And then if a squirrel chanced to stray In range of his gun, he would blaze away, And he held it too with a steady aim-- Rip never was known to miss his game. But over his ills he would sometimes brood, And scale the peaks in a gloomy mood; And once he had climbed to a dizzy height, When the sun went down, and the shades of night Came up from the vale, and the pine-trees tall, And the old gray rocks, and the waterfall Grew dusky and dim, and faded away, Till night, like a pall, on the mountain lay. Full many a mile he had strayed that day, And up in the mountains had lost his way; And there he must stay through the gloomy night, And shiver and wait for the morning light.
He thought of the stories, strange and old, Which the graybeards down in the village told; "And what," said he, "if the tale were true I have heard so oft of a phantom crew, Who up in the Catskills, all night long, Frolick and revel with wine and song." Just then a voice from a neighb'ring hill Cried, "Rip Van Winkle!" and all was still Then he looked above and he looked below, And saw not a thing but a lonely crow.
"Ho, Rip Van Winkle!" the voice still cried, And Schneider skulked to his master's side. Just then from a thicket a man came out-- His legs were short and his body stout, He looked like a Dutchman in days of yore, With buttons behind and buttons before; And held a keg with an iron grip, And beckoned for help to the gazing Rip. Rip had his fears, but at last complied, And bore the keg up the mountain side; And now and then, when a thunder-peal Made the mountain tremble, Rip would steal. A look at his guide, but never a word From the lips of the queer old man was heard.
Up, up they clambered, until, at last, The stranger halted. Rip quickly cast A glance around, and as strange a crew As ever a mortal man did view Were playing at nine-pins; at every ball 'Twas fun to see how the pins would fall; And they rolled and rolled, without speaking a word, And this was the thunder Rip had heard.
Their hats looked odd, each with sugar-loaf crown, And their eyes were small, and their beards hung down, While their high-heeled shoes all had peaked toes, And their legs were covered with blood-red hose; Their noses were long, like a porker's snout, And they nodded and winked as they moved about They tapped the keg, and the liquor flowed, And up to the brim of each flagon glowed; And a queer old man made a sign to Rip, As much as to say, "Will you take a nip?" Nor did he linger or stop to think, For Rip was thirsty and wanted a drink.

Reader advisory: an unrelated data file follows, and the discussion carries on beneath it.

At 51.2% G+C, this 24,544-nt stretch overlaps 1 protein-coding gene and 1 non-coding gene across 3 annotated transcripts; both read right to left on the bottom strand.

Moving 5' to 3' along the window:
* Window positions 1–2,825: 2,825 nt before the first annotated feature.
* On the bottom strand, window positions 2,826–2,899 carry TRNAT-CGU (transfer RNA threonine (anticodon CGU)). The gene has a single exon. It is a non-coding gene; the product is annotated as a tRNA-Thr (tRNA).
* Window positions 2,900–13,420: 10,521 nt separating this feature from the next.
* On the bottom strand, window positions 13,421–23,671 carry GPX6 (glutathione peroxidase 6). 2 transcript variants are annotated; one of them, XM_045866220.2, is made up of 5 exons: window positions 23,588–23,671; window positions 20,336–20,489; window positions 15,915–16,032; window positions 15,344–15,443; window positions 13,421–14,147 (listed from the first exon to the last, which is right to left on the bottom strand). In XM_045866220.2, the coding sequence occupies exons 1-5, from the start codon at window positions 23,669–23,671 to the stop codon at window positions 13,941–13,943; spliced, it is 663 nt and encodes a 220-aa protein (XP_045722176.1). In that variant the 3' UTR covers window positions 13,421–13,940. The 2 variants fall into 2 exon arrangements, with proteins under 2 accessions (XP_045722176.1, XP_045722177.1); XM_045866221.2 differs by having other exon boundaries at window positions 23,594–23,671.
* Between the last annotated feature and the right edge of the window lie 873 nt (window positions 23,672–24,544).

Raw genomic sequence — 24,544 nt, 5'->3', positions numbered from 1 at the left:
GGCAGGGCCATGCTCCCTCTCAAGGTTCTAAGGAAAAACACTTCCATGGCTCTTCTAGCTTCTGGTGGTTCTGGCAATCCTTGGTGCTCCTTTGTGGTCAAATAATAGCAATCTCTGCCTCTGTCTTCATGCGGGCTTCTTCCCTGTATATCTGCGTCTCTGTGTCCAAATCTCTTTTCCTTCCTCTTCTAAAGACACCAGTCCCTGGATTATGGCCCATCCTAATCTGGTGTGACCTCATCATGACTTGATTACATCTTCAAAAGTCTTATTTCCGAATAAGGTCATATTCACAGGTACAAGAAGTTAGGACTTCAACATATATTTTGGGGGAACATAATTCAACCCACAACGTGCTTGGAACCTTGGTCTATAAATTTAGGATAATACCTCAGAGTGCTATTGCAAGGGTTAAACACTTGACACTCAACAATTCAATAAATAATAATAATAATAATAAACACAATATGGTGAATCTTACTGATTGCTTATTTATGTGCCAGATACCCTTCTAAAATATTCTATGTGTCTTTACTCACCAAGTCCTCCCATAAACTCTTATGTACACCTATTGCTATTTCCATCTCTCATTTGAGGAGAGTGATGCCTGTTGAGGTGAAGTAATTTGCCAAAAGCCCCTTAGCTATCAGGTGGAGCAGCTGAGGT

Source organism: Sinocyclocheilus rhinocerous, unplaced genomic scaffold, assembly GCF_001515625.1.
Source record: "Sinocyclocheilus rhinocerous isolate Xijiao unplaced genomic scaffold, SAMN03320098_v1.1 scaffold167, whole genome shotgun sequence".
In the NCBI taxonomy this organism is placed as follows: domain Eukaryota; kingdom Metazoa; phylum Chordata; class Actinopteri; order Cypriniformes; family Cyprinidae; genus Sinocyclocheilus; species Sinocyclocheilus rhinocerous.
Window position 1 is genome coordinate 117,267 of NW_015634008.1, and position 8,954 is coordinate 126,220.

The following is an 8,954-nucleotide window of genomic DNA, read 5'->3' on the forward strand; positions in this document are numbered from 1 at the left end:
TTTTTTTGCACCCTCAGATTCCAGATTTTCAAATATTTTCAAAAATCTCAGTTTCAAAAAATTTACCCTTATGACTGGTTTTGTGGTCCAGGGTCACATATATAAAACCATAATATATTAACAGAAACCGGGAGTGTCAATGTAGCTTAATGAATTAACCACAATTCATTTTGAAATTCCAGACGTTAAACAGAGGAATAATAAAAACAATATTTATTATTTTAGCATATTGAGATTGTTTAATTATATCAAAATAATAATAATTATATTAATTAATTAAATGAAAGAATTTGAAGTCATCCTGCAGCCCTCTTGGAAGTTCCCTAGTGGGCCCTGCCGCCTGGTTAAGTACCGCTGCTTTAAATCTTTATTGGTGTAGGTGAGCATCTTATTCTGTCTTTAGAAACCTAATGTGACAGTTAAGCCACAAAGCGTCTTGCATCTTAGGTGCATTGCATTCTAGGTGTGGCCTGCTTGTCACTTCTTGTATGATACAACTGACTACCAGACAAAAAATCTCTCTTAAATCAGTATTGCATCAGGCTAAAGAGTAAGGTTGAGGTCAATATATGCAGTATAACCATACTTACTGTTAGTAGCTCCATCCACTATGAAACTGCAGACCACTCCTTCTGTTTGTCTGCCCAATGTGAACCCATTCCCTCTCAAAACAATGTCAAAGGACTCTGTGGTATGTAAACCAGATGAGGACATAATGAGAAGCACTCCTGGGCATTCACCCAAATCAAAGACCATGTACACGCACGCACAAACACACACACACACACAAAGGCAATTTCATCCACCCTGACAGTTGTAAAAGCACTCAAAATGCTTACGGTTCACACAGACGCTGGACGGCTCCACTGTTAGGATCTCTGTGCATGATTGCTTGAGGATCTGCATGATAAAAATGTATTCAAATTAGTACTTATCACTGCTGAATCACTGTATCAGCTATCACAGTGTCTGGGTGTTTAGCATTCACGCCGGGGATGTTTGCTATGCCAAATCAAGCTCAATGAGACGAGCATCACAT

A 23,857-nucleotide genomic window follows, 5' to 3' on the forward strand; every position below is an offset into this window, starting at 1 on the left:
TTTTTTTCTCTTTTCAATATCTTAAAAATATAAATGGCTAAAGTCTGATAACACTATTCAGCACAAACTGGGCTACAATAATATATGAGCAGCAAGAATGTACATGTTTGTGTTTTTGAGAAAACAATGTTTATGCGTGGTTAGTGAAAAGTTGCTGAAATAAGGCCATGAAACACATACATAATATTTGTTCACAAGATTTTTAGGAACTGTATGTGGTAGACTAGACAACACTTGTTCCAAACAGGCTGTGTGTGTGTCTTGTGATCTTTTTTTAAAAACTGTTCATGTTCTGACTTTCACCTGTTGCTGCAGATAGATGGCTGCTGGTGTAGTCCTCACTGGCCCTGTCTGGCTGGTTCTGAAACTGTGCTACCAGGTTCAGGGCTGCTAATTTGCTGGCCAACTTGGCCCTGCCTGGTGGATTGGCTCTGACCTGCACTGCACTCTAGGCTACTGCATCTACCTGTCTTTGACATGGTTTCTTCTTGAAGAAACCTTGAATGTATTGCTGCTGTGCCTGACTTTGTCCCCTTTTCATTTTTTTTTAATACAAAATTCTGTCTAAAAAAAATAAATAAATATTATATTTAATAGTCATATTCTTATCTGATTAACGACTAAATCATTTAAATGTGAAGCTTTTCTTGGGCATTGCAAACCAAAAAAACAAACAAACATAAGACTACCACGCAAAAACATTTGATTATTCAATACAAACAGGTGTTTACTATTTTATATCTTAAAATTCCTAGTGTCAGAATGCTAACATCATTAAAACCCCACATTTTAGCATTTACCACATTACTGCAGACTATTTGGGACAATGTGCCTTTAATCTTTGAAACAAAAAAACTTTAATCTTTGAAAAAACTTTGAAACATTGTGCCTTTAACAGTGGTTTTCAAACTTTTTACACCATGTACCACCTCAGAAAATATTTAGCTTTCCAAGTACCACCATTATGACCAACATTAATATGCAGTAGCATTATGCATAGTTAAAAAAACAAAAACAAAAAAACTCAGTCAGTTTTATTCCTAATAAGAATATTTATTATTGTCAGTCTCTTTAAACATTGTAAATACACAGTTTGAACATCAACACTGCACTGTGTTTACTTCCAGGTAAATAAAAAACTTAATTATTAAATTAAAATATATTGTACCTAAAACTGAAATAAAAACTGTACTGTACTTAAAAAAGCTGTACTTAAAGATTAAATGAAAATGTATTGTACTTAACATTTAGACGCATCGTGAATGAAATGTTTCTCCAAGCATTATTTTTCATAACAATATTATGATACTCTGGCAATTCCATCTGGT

"I'll risk it," thought he; "it can be no sin; And it smells like the best of Holland gin;" So he tipped his cup to a grim old chap, And drained it; then, for a quiet nap, He stretched himself on the mossy ground, And soon was wrapped in a sleep profound. At last he woke; 'twas a sunny morn, And the strange old man of the glen was gone: He saw the young birds flutter and hop, And an eagle wheeled round the mountain-top; Then he rubbed his eyes for another sight-- "Surely," said he, "I have slept all night." "Ie thought of the flagon and nine-pin game; "Oh! what shall I say to my fiery dame!"
He, faintly faltered; "I know that she Has a fearful lecture in store for me." He took up his gun, and strange to say, The wood had rotted and worn away: He raised to his feet, and his joints were sore; "Said he, "I must go to my home once more." Then, with trembling step, he wandered down, Amazed, he entered his native town. The people looked with a wondering stare, For Rip, alas! was a stranger there; He tottered up to his cottage-door, But his wife was dead, and could scold no more;
And down at the tavern he sought in vain For the chums he would never meet again; He looked, as he passed, at a group of girls For the laughing eye and the flaxen curls Of the child he loved as he loved his life, But she was a thrifty farmer's wife; And when they met, and her hand he took, She blushed and gave him a puzzled look; But she knew her father and kissed his brow, All covered with marks and wrinkles now; For Rip Van Winkle was old and gray, And twenty summers had passed away--
Yes, twenty winters of snow and frost Had he in his mountain slumber lost; Yet his love for stories was all the same, And he often told of the nine-pin game. But the age was getting a little fast-- The Revolution had come and passed, And Young America, gathered about, Received his tales with many a doubt, Awhile he hobbled about the town; Then, worn and weary, at last laid down, For his locks were white and his limbs were sore-- And RIP VAN WINKLE will wake no more.
Nemesis in Greek Mythology In Greek mythology, Nemesis was the goddess of retribution. She appears in the Theogony of Hesiod as the daughter of Nyx (the goddess of Night):Nyx "Baneful Night bore Nemesis, too, a woe for mortals..." It is interesting to note that just prior to this mention of the birth of Nemesis, the poet Hesiod also makes reference to the dreadful power of some other daughters of Nyx, including the Fates and the Keres. Taken together, these daughters of Night were often feared because of their ability to punish the transgressions of mortals. And certainly, considering her position as the personification of retribution, it was probably thought best to avoid making Nemesis angry.Fates